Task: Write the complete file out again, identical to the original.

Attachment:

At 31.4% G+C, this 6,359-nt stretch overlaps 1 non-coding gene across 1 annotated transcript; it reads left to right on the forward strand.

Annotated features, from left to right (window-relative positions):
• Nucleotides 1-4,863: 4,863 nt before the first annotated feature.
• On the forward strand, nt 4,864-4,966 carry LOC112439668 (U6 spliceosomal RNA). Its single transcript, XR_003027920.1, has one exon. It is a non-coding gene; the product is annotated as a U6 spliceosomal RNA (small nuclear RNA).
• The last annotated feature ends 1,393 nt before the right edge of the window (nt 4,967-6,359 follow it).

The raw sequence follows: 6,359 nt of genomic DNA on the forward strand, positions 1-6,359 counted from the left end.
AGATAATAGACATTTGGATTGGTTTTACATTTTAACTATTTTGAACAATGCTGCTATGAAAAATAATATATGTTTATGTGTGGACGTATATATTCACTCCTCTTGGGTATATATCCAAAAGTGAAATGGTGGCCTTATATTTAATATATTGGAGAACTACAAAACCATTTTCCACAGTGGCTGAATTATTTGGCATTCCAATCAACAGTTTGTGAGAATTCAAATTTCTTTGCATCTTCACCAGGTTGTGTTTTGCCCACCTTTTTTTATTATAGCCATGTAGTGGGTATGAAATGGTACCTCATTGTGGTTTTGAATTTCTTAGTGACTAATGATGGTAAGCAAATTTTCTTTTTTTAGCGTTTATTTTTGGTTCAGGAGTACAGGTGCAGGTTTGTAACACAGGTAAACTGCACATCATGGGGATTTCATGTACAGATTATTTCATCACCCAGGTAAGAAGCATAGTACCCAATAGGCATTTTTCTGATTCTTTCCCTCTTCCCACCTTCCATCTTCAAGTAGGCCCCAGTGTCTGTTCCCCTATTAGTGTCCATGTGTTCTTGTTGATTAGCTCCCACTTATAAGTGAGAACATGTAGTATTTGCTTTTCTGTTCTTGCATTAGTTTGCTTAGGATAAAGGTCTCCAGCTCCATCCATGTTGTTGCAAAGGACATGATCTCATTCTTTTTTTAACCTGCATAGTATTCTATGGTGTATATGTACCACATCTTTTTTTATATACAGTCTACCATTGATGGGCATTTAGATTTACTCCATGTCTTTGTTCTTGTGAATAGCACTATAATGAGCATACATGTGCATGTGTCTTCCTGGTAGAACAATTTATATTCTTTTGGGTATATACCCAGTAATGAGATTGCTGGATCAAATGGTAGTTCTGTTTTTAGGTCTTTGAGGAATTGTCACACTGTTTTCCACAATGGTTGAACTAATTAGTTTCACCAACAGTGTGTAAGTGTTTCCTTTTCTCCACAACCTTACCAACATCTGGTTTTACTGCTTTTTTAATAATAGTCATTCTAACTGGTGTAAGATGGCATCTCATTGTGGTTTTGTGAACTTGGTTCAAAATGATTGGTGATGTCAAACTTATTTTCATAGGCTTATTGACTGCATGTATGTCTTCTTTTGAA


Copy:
At 31.4% G+C, this 6,359-nt stretch overlaps 1 non-coding gene across 1 annotated transcript; it reads left to right on the forward strand.

Annotated features, from left to right (window-relative positions):
• Nucleotides 1-4,863: 4,863 nt before the first annotated feature.
• On the forward strand, nt 4,864-4,966 carry LOC112439668 (U6 spliceosomal RNA). Its single transcript, XR_003027920.1, has one exon. It is a non-coding gene; the product is annotated as a U6 spliceosomal RNA (small nuclear RNA).
• The last annotated feature ends 1,393 nt before the right edge of the window (nt 4,967-6,359 follow it).

The raw sequence follows: 6,359 nt of genomic DNA on the forward strand, positions 1-6,359 counted from the left end.
AGATAATAGACATTTGGATTGGTTTTACATTTTAACTATTTTGAACAATGCTGCTATGAAAAATAATATATGTTTATGTGTGGACGTATATATTCACTCCTCTTGGGTATATATCCAAAAGTGAAATGGTGGCCTTATATTTAATATATTGGAGAACTACAAAACCATTTTCCACAGTGGCTGAATTATTTGGCATTCCAATCAACAGTTTGTGAGAATTCAAATTTCTTTGCATCTTCACCAGGTTGTGTTTTGCCCACCTTTTTTTATTATAGCCATGTAGTGGGTATGAAATGGTACCTCATTGTGGTTTTGAATTTCTTAGTGACTAATGATGGTAAGCAAATTTTCTTTTTTTAGCGTTTATTTTTGGTTCAGGAGTACAGGTGCAGGTTTGTAACACAGGTAAACTGCACATCATGGGGATTTCATGTACAGATTATTTCATCACCCAGGTAAGAAGCATAGTACCCAATAGGCATTTTTCTGATTCTTTCCCTCTTCCCACCTTCCATCTTCAAGTAGGCCCCAGTGTCTGTTCCCCTATTAGTGTCCATGTGTTCTTGTTGATTAGCTCCCACTTATAAGTGAGAACATGTAGTATTTGCTTTTCTGTTCTTGCATTAGTTTGCTTAGGATAAAGGTCTCCAGCTCCATCCATGTTGTTGCAAAGGACATGATCTCATTCTTTTTTTAACCTGCATAGTATTCTATGGTGTATATGTACCACATCTTTTTTTATATACAGTCTACCATTGATGGGCATTTAGATTTACTCCATGTCTTTGTTCTTGTGAATAGCACTATAATGAGCATACATGTGCATGTGTCTTCCTGGTAGAACAATTTATATTCTTTTGGGTATATACCCAGTAATGAGATTGCTGGATCAAATGGTAGTTCTGTTTTTAGGTCTTTGAGGAATTGTCACACTGTTTTCCACAATGGTTGAACTAATTAGTTTCACCAACAGTGTGTAAGTGTTTCCTTTTCTCCACAACCTTACCAACATCTGGTTTTACTGCTTTTTTAATAATAGTCATTCTAACTGGTGTAAGATGGCATCTCATTGTGGTTTTGTGAACTTGGTTCAAAATGATTGGTGATGTCAAACTTATTTTCATAGGCTTATTGACTGCATGTATGTCTTCTTTTGAA